Arabian Gulf countries, apart from using their bases for coalition forces to conduct military action against Islamic State militants, will play a major role in the fight against the group by cutting its terrorist financing and presenting a counter narrative to Islamic State leaders.
The Jeddah Communique Coalition, formed to battle Islamic State militants, has been growing, however, Gulf Cooperation Council (GCC) leaders are remaining cautious of the Obama administration’s leadership in the issue.
Members of the overall coalition, which includes the GCC, Egypt, Lebanon, Libya, Iraq, the US, France and Britain, agreed to do their share in the comprehensive fight against the Islamic State.
The GCC will serve as the base of operations against militants with military campaigns being coordinated from bases in Qatar, the United Arab Emirates Kuwait and Bahrain. However, Saudi Arabia might be the only regional state participating in direct military involvement, said Theodore Karasik, director of Research at the Institute for Near East and Gulf Military Analysis.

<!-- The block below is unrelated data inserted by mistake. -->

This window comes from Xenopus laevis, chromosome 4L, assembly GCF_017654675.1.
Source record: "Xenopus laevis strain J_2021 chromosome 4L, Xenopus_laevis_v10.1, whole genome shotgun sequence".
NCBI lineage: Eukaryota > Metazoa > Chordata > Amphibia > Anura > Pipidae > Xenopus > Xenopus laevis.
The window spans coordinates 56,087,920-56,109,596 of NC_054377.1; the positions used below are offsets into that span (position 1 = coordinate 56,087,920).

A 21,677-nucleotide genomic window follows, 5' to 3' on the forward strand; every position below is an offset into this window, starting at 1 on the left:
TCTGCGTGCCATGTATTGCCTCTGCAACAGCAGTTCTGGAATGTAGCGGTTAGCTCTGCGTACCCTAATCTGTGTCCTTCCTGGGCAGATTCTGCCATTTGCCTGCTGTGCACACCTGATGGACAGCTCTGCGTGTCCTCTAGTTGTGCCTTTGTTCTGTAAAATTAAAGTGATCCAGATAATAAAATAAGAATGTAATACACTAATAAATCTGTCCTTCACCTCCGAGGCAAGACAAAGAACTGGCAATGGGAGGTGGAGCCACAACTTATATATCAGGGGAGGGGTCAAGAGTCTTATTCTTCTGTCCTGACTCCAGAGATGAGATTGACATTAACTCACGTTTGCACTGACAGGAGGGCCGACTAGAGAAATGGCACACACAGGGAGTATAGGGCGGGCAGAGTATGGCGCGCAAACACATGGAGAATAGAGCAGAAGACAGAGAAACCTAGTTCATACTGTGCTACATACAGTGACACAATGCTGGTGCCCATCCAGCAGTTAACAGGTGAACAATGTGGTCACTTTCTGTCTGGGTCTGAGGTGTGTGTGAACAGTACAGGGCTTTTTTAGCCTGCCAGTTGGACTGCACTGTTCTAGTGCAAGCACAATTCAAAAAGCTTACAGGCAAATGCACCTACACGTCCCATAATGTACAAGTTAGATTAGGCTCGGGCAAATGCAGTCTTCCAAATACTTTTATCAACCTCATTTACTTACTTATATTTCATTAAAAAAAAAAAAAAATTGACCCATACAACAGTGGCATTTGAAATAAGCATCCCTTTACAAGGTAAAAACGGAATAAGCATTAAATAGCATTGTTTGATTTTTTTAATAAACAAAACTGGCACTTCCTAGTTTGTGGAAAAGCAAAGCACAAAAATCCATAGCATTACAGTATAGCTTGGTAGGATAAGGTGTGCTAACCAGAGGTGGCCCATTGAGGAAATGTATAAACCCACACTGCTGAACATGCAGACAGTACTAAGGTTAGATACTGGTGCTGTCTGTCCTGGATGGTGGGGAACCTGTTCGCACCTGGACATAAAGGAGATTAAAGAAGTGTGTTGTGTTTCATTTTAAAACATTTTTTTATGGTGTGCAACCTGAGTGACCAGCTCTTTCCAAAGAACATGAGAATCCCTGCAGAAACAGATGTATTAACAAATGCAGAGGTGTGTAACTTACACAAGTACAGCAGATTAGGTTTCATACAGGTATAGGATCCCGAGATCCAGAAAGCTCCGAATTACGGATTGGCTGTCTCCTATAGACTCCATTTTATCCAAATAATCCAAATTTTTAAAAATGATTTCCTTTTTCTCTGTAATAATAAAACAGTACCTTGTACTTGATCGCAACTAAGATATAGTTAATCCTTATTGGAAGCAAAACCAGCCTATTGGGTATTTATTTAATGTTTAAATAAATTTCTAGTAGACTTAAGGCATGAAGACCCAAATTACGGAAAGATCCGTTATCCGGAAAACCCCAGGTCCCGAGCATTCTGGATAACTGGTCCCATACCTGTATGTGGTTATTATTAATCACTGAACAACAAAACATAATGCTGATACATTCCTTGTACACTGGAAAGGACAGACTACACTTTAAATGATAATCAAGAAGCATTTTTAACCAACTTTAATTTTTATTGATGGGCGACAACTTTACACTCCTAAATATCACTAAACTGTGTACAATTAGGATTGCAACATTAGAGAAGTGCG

“They will be involved in not so much military operations, but [in] other operations, including information warfare, plus shutting down the funding streams that are coming from Kuwait, perhaps Qatar, Bahrain and Saudi,” Karasik said.
“Saudi Arabia is the only country doing anything militarily, per se, with the establishment of training camps for 10,000 Syrian opposition forces in Saudi Arabia,” he added. “The question is how will they vet the people that they bring together and how long will it take? Training programs like this normally take 9 to 12 months.”
Information Warfare Operations
Karasik said the role gulf states will play will be based on their avoidance of direct military action, but focused more on the information campaigns, cutting the funding pipelines and in humanitarian support.